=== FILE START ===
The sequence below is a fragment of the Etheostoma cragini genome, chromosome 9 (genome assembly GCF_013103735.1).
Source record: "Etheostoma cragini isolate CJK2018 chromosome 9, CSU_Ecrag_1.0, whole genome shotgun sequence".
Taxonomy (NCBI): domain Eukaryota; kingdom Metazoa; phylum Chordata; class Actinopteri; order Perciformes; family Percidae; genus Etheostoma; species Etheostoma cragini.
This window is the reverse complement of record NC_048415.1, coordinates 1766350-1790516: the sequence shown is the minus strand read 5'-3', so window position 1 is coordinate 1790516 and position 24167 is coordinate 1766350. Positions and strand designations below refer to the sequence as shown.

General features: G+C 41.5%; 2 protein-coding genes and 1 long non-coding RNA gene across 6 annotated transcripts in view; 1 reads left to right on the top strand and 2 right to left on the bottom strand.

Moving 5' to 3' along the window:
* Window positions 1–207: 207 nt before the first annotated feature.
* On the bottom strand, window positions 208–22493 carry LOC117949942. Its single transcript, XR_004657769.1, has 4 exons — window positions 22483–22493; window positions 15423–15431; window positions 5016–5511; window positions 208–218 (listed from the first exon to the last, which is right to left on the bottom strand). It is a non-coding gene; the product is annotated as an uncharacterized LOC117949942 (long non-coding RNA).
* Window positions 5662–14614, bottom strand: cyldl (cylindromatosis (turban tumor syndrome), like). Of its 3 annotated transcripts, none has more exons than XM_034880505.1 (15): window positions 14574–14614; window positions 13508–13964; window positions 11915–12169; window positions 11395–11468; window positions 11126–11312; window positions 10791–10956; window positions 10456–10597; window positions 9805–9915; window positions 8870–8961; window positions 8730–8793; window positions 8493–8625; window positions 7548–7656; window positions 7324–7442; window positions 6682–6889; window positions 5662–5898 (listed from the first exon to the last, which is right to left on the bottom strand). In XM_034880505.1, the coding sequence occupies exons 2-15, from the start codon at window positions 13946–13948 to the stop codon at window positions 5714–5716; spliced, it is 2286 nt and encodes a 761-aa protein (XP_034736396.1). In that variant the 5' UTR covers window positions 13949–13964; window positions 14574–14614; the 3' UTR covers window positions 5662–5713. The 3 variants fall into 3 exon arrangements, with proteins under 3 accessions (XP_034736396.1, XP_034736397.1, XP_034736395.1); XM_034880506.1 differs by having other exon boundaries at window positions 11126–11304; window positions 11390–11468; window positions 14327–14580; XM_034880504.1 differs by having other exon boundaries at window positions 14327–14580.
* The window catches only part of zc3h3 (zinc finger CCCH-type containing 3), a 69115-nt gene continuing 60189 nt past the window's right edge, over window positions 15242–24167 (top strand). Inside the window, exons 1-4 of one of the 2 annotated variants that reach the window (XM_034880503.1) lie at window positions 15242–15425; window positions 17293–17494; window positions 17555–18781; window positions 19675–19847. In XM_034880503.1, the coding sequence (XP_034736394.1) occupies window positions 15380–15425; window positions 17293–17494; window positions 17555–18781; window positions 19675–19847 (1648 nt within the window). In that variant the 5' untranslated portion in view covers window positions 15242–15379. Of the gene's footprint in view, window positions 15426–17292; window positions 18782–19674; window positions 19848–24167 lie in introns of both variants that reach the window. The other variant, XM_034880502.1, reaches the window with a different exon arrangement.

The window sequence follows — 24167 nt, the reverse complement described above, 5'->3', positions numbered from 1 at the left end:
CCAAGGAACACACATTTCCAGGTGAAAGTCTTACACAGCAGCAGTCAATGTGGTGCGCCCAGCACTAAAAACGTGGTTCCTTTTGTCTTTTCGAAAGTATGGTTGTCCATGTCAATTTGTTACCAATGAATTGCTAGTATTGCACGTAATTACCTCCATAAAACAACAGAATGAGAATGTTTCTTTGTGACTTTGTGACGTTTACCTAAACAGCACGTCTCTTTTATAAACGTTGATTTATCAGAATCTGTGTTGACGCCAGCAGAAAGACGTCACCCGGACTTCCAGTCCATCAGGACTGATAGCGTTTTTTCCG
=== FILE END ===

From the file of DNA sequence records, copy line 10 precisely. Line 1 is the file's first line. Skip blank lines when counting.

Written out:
* The window catches only part of zc3h3 (zinc finger CCCH-type containing 3), a 69115-nt gene continuing 60189 nt past the window's right edge, over window positions 15242–24167 (top strand). Inside the window, exons 1-4 of one of the 2 annotated variants that reach the window (XM_034880503.1) lie at window positions 15242–15425; window positions 17293–17494; window positions 17555–18781; window positions 19675–19847. In XM_034880503.1, the coding sequence (XP_034736394.1) occupies window positions 15380–15425; window positions 17293–17494; window positions 17555–18781; window positions 19675–19847 (1648 nt within the window). In that variant the 5' untranslated portion in view covers window positions 15242–15379. Of the gene's footprint in view, window positions 15426–17292; window positions 18782–19674; window positions 19848–24167 lie in introns of both variants that reach the window. The other variant, XM_034880502.1, reaches the window with a different exon arrangement.